22 Aug 2011

Exhibition of early abstractions by Kandinsky at Guggenheim Museum, New York

Wassily Kandinsky, ‘Painting with White Border’, May 1913 and ‘Sketch I’ for ‘Painting with White Border' (Moscow) Guggenheim Museum’s conservation lab © 2011 Solomon R. Guggenheim Foundation

I am not a huge fan of Kandinsky, but I understand his significance as an artist and what he brought to early modernist thinking. This exhibition at the Guggenheim, New York, from 21st October until 15th January 2012 reunites the key early works Kandinsky painted. This particular painting above, entitled 'Painting with White Boarder', was completed nearly 100 years ago. Inspired by a trip the artist took to Moscow at the end of 1912. When he returned to Munich, hanging out with artists who would form 'Der Blaue Reiter' group and where he had been living intermittently since 1896, Kandinsky searched for a way to visually record the “extremely powerful impressions” of his native Russia that lingered in his memory. Over a period of five months, he explored various motifs and compositions in study after study, moving freely between pencil, pen and ink, watercolor, and oil. After he produced at least sixteen studies, Kandinsky finally arrived at the pictorial solution to the painting: the white border.

From the Guggenheim: 'This exhibition, co-organized with the Phillips Collection, Washington, D.C., will reunite for the first time the Guggenheim’s final version of the painting from May 1913 with twelve related drawings and watercolors and one major oil sketch and will feature the results of an extensive conservation study of the Guggenheim and Phillips paintings. This study revealed a previously unknown painting beneath the surface of the Phillips’s 'Sketch I' for 'Painting with White Border' (Moscow). A rare glimpse into Kandinsky’s creative process, this presentation reveals the gradual and deliberate way the artist sought to translate his ideas into a bold new language of abstraction.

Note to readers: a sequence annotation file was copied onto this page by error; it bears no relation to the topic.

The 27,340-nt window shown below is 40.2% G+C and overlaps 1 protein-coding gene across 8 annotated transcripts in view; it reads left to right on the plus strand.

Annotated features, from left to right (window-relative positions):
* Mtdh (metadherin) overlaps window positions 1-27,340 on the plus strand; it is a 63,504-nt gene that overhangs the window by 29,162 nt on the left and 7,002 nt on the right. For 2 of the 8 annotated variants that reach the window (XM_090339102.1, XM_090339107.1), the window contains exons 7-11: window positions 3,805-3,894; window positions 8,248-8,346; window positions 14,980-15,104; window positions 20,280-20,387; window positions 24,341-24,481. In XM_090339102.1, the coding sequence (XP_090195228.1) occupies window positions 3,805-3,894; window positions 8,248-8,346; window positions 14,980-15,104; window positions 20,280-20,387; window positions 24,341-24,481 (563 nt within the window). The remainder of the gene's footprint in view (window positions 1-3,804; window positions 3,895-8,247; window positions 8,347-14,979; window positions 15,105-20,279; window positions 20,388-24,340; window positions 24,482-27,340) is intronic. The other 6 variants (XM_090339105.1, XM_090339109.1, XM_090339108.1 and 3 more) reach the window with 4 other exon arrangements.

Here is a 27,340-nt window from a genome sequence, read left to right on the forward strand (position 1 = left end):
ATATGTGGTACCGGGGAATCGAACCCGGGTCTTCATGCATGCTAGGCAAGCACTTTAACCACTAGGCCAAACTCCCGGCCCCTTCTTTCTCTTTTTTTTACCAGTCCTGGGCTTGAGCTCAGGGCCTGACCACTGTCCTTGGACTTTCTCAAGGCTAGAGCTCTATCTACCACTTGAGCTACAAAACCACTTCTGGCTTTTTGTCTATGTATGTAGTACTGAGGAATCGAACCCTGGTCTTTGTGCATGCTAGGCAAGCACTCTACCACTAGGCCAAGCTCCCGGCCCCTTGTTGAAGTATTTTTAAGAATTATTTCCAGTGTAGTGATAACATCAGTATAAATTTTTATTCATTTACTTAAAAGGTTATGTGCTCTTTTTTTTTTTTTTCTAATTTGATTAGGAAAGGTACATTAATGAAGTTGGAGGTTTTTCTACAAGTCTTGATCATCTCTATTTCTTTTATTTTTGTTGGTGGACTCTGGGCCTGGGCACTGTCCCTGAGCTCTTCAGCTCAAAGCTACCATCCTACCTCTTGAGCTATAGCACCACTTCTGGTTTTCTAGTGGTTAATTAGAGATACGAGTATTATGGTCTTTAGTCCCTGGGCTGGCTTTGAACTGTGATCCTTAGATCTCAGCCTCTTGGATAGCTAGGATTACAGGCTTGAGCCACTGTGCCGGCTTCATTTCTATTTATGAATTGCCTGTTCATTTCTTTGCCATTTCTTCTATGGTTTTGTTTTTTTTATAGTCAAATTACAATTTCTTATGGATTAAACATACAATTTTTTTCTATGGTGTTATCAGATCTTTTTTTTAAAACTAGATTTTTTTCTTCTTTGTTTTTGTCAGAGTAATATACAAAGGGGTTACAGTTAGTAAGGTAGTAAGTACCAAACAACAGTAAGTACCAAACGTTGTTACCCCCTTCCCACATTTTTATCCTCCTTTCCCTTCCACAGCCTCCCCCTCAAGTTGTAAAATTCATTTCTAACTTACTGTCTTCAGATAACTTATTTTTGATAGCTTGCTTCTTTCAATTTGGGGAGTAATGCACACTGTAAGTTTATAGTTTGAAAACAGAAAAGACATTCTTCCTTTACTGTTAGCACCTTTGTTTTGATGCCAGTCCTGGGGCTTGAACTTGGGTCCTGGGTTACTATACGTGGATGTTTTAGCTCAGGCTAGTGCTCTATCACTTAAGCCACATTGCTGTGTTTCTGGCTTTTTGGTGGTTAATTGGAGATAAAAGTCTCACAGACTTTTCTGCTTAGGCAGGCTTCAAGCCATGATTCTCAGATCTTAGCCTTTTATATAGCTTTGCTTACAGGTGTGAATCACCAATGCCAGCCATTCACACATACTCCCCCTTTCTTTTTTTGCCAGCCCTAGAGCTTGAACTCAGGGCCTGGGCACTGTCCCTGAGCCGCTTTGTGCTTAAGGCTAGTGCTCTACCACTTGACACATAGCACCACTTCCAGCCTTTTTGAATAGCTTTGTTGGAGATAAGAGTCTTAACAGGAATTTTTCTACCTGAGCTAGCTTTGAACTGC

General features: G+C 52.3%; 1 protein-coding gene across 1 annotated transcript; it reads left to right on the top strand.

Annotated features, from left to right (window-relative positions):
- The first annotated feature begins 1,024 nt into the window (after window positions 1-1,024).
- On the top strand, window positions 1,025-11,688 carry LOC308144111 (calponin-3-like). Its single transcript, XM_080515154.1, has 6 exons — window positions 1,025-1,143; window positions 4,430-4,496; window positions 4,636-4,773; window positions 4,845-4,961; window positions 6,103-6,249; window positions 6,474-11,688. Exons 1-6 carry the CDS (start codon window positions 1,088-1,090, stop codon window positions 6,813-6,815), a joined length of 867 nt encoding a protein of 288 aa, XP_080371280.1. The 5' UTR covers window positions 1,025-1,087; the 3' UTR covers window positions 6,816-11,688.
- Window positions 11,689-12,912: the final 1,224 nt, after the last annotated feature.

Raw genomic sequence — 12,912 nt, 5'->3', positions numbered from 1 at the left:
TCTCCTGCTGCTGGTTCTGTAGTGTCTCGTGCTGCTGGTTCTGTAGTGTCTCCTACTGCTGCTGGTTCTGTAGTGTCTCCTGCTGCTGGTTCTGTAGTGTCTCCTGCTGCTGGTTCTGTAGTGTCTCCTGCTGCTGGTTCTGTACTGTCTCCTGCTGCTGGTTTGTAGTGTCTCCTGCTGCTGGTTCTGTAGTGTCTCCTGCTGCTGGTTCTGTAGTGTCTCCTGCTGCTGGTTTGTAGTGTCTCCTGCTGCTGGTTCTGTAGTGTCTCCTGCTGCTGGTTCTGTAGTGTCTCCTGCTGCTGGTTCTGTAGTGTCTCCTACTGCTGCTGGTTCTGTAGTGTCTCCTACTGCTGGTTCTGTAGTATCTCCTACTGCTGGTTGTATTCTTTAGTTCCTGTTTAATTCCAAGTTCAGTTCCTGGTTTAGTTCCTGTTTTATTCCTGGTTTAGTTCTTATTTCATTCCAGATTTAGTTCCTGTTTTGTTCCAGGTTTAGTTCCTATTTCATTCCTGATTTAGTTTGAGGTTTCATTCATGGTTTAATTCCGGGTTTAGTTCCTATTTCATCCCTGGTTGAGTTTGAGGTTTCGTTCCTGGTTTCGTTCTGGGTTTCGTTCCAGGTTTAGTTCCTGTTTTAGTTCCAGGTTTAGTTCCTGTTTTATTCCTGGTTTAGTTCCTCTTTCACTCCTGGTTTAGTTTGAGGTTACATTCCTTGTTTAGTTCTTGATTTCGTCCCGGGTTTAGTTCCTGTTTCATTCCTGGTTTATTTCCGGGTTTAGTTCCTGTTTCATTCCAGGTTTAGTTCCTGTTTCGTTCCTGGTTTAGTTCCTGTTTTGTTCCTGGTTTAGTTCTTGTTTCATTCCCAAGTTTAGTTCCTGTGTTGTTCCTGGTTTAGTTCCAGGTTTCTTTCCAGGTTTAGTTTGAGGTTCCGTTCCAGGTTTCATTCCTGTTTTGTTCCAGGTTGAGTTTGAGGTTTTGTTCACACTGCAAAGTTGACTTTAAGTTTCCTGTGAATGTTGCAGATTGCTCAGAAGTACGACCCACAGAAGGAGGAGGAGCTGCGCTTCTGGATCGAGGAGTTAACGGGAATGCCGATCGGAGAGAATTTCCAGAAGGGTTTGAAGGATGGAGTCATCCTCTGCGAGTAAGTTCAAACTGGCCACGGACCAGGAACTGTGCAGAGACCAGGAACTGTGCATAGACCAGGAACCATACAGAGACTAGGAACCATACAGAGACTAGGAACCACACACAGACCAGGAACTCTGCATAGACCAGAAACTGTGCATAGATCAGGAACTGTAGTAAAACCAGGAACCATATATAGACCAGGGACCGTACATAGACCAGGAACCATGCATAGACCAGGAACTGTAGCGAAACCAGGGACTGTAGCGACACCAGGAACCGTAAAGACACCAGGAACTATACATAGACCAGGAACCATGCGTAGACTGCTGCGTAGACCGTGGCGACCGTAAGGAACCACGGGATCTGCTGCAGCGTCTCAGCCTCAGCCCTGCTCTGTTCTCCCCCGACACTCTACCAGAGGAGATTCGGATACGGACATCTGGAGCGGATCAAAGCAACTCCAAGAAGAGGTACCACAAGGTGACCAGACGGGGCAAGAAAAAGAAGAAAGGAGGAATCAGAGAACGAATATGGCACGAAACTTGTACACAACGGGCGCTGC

Tracing Kandinsky’s working method through a roughly chronological display of twelve drawings and watercolors and one major oil sketch related to 'Painting with White Border'. According to a May 1913 essay Kandinsky wrote about the picture, later published in an album entitled Kandinsky 1901–1913 (1913), the artist executed the first oil sketch (owned by the Phillips Collection) “immediately upon my return from Moscow in December 1912.” The orientation of his preliminary studies evolved from a vertical to a horizontal format, and he used pencil, pen and ink, and watercolor throughout the many iterations.

Kandinsky explored key motifs reminiscent of his native Russia, including 'the troika' (a three-horse sled) and 'Saint George'. Ultimately the artist executed more studies than he had for any of his previous paintings before resolving the composition with a soft, undulating white border that he compared to a white wave. In his seminal 1911 treatise ('On the Spiritual in Art: And Painting in Particular'), Kandinsky wrote that the color white expresses a “harmony of silence. . .pregnant with possibilities.”

The conservation study supports interpretations of Kandinsky’s working method. For example, the direct application of the brush to canvas of 'Sketch I' implies a more spontaneous technique as compared to the more methodical treatment of the final work, 'Painting with White Border', in which Kandinsky used a graphite pencil to lay out compositional elements before painting. Studies of microscopic samples of paint from both works show that Kandinsky created his own palette out of combinations of as many as ten different pigments per hue.

The conservation team also discovered a previously unknown painting beneath the surface of 'Sketch I' for 'Painting with White Border' (Moscow). The underpainting, a representational landscape with figures, has been attributed to the German artist Gabriele Münter, Kandinsky’s companion from 1903 to 1916, based on its similarity to Münter’s gouache, Garden Concert on view in this exhibition, and a canvas on the same subject in a private collection. While there are few known instances of Kandinsky painting over an existing canvas and no other known instance of him painting over a work by Münter, limited study has been done of Kandinsky’s canvases to date. Future research and conservation analysis may better clarify the attribution of the underpainting.'

1 comment:

nago said...

interesting blog. It would be great if you can provide more details about it. Thanks you.

wassily kandinsky paintings